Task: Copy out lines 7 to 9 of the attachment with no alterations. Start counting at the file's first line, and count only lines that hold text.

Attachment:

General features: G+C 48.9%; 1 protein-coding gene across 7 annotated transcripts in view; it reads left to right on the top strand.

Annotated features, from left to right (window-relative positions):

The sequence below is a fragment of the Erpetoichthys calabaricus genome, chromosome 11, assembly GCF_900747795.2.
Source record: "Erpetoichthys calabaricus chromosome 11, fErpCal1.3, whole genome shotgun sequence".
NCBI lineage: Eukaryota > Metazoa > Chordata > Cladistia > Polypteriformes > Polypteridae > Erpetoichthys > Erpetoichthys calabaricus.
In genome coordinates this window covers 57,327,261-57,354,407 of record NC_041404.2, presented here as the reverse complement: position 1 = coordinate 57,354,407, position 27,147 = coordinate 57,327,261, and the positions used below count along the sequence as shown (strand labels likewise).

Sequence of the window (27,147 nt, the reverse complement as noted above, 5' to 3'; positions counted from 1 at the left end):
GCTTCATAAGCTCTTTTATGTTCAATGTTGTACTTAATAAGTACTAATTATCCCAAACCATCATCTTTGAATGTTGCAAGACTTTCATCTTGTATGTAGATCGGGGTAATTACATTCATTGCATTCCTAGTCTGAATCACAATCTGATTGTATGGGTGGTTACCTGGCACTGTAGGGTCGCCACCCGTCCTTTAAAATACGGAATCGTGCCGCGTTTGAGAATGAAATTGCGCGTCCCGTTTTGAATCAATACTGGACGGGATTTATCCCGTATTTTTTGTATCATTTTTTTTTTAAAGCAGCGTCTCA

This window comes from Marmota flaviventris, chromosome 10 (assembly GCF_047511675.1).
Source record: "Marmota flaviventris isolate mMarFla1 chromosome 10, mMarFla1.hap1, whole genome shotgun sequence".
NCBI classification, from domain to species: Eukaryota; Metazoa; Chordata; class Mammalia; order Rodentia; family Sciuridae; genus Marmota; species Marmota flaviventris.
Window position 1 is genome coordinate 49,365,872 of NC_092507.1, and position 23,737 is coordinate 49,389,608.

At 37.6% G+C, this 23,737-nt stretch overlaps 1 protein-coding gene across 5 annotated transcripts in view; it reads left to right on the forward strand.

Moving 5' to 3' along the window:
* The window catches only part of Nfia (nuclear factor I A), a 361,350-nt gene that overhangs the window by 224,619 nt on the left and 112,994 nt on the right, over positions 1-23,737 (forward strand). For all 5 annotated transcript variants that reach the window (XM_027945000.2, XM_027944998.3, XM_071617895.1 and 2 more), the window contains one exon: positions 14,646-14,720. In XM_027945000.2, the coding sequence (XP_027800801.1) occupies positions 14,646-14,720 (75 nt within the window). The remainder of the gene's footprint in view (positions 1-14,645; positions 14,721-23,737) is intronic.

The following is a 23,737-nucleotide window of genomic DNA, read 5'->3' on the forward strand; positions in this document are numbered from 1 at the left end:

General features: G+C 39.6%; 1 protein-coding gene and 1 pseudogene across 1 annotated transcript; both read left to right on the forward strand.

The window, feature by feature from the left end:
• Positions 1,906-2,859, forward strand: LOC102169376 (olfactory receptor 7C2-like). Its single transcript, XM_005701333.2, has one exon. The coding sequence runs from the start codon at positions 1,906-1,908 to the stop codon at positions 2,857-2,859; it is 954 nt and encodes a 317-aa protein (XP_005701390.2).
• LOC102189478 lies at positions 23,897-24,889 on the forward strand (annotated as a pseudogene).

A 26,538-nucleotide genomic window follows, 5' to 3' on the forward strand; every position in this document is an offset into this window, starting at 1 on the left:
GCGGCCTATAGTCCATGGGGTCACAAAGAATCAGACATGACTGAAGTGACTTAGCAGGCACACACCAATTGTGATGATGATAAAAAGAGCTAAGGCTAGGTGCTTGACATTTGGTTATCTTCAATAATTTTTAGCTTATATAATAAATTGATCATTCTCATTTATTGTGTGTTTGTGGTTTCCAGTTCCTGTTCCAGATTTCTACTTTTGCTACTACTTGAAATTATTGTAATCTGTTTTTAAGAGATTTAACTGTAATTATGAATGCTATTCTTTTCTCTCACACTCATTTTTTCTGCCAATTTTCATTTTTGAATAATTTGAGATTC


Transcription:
Sequence of the window (27,147 nt, the reverse complement as noted above, 5' to 3'; positions counted from 1 at the left end):
GCTTCATAAGCTCTTTTATGTTCAATGTTGTACTTAATAAGTACTAATTATCCCAAACCATCATCTTTGAATGTTGCAAGACTTTCATCTTGTATGTAGATCGGGGTAATTACATTCATTGCATTCCTAGTCTGAATCACAATCTGATTGTATGGGTGGTTACCTGGCACTGTAGGGTCGCCACCCGTCCTTTAAAATACGGAATCGTGCCGCGTTTGAGAATGAAATTGCGCGTCCCGTTTTGAATCAATACTGGACGGGATTTATCCCGTATTTTTTGTATCATTTTTTTTTTAAAGCAGCGTCTCA

This window comes from Marmota flaviventris, chromosome 10 (assembly GCF_047511675.1).